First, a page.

When Gavi made his international debut for Spain in October 2021, most onlookers would have been asking who this fresh-faced teen was.
By the end of the game, they were still asking that, but armed with the knowledge that whoever he was, he was astonishingly good at football for someone born a month after Greece had beaten Portugal in the Euro 2004 final.
Pablo Martin Paez Gavira made his La Roja debut against Italy in the Nations League at San Siro aged just 17 years and 62 days, becoming Spain's youngest-ever player, taking the record from Angel Zubieta, who had debuted in 1936.
Head coach Luis Enrique popped the Barcelona midfielder in from the start against Jorginho, Marco Verratti and Nicolo Barella, and not only did he hold his own, he was arguably the best player on the pitch as Spain won 2-1 to end the Azzurri's 37-game undefeated streak.
Almost a year on from that night in Milan, Gavi will return to San Siro with Barca to take on Inter in the Champions League having established himself as a vital cog for both club and country, despite only turning 18 in August.
He recently signed a new contract at Camp Nou with a €1billion release clause, and Stats Perform has taken a look at what it is that makes Gavi not just the future for Barcelona and Spain, but also the present.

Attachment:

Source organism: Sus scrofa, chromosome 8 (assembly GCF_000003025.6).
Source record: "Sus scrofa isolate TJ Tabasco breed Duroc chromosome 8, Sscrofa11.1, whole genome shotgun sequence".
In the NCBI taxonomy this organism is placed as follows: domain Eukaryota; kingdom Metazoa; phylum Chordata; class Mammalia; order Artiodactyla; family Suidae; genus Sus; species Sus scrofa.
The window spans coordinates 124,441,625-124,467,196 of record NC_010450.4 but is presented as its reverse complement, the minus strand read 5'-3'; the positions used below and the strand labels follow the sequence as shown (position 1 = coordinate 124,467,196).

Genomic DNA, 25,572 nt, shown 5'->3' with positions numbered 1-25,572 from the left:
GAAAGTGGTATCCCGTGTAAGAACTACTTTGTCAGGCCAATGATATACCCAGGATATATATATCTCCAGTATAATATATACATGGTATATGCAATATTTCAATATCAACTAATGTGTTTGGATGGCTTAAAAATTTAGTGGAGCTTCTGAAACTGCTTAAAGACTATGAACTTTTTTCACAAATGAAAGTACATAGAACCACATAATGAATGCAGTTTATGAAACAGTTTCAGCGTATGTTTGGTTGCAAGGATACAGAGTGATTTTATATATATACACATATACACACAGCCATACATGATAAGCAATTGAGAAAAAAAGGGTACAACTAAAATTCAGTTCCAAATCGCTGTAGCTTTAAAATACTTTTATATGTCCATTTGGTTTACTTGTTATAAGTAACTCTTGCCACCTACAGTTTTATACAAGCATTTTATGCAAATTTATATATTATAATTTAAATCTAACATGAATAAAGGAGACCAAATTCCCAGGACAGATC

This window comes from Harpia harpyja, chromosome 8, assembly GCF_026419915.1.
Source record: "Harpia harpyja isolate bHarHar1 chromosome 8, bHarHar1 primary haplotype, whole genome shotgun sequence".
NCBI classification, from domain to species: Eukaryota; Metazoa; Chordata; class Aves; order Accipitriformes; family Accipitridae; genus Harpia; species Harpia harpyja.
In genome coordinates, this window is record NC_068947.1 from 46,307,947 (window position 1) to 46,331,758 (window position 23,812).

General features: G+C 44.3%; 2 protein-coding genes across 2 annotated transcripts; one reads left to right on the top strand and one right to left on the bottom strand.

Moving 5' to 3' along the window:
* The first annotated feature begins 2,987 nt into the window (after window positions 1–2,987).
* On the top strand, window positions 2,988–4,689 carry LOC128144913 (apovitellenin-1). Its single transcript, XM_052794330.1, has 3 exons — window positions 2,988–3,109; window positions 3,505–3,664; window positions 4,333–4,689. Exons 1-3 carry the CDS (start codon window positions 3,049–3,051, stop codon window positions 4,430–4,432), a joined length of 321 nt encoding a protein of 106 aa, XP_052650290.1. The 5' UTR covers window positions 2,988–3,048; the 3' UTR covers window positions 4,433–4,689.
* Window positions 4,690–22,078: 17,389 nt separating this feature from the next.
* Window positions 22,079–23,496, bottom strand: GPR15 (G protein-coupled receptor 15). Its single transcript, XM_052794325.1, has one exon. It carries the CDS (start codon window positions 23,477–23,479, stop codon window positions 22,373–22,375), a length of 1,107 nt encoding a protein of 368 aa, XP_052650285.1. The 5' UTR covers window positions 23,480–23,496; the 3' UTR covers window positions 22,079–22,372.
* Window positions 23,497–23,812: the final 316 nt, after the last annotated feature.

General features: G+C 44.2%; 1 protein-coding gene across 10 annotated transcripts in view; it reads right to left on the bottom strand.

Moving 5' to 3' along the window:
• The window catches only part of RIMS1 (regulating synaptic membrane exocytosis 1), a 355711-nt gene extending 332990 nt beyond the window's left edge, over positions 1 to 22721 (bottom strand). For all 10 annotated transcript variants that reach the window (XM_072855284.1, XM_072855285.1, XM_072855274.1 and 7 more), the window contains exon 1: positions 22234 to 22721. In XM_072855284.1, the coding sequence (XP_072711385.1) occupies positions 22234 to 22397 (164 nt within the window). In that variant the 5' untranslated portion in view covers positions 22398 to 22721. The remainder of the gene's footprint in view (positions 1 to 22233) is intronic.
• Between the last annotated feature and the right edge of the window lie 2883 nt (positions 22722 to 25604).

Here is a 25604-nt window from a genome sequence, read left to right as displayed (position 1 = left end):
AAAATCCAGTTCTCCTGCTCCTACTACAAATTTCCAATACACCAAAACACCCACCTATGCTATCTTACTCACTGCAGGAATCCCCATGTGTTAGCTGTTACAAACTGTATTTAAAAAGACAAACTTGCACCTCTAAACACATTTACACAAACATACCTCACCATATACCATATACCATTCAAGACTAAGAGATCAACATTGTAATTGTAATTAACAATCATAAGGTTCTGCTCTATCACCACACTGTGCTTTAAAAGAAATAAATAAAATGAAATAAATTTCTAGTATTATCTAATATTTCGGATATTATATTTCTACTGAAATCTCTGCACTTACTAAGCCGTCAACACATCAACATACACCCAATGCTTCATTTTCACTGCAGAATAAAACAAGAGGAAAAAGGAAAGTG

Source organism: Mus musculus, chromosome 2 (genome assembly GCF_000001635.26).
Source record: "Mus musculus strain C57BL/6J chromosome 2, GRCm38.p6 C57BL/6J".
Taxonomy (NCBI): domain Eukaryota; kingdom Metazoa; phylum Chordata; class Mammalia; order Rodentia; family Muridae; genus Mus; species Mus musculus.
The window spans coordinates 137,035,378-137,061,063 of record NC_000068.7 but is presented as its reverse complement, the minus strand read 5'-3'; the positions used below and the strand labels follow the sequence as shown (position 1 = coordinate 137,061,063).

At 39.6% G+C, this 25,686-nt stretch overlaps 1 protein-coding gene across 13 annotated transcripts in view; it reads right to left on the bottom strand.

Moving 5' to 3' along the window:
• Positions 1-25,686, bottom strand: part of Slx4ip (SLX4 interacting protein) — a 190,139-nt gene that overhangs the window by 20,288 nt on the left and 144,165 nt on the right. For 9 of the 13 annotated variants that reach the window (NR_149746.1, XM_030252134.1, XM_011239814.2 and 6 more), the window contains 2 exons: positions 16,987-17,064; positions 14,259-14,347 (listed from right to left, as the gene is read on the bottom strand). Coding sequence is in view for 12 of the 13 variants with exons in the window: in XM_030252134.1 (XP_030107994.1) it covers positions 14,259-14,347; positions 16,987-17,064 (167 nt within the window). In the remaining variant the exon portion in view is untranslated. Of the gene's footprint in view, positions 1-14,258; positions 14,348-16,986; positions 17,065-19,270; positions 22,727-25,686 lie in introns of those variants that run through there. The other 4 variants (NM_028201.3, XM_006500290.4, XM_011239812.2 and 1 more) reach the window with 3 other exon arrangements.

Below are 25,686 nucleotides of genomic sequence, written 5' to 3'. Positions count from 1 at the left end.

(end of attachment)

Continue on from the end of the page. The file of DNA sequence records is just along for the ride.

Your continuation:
From school to Cule
Remarkably, Gavi had only made four starts for Barca before getting the nod for his country in that crucial Nations League game, showing the early impact made.
His debut for the Blaugrana came just over three weeks after his 17th birthday in the 2-1 home win against Getafe, before making his first start in a 0-0 draw away at Cadiz.
Barca may have been struggling at the time under Ronald Koeman, but the development of Gavi and Pedri as the potential future of their midfield reminded fans of the halcyon days of Xavi and Andres Iniesta dictating play for them.
It was therefore fitting that Xavi actually came back as head coach, and not only did it improve the team's fortunes, but it cemented Gavi's place even further and guaranteed he would be getting guidance from one of the best of all time in his position.
Naturally, given his inexplicably young age, the not-quite-a-man from Los Palacios y Villafranca continued to set records, or at least come close to breaking them.
His appearance at Cadiz at 17 years and 49 days made him the second-youngest player to make his first start for the club in the 21st century in LaLiga, only behind team-mate Ansu Fati (16 years and 318 days).
At 17 years and 80 days, Gavi became the youngest player to start his first Clasico in the 21st century, breaking the previous record held by Pedri set just a year prior.
Then he set another record for his country, but only just, aged 17 years and 304 days, he netted against the Czech Republic to become the youngest player to score for Spain in a competitive game, beating the mark Fati set previously by just one week.
Overall in his debut campaign, Gavi made 47 appearances for Barca (36 starts), helping them to finish second in LaLiga.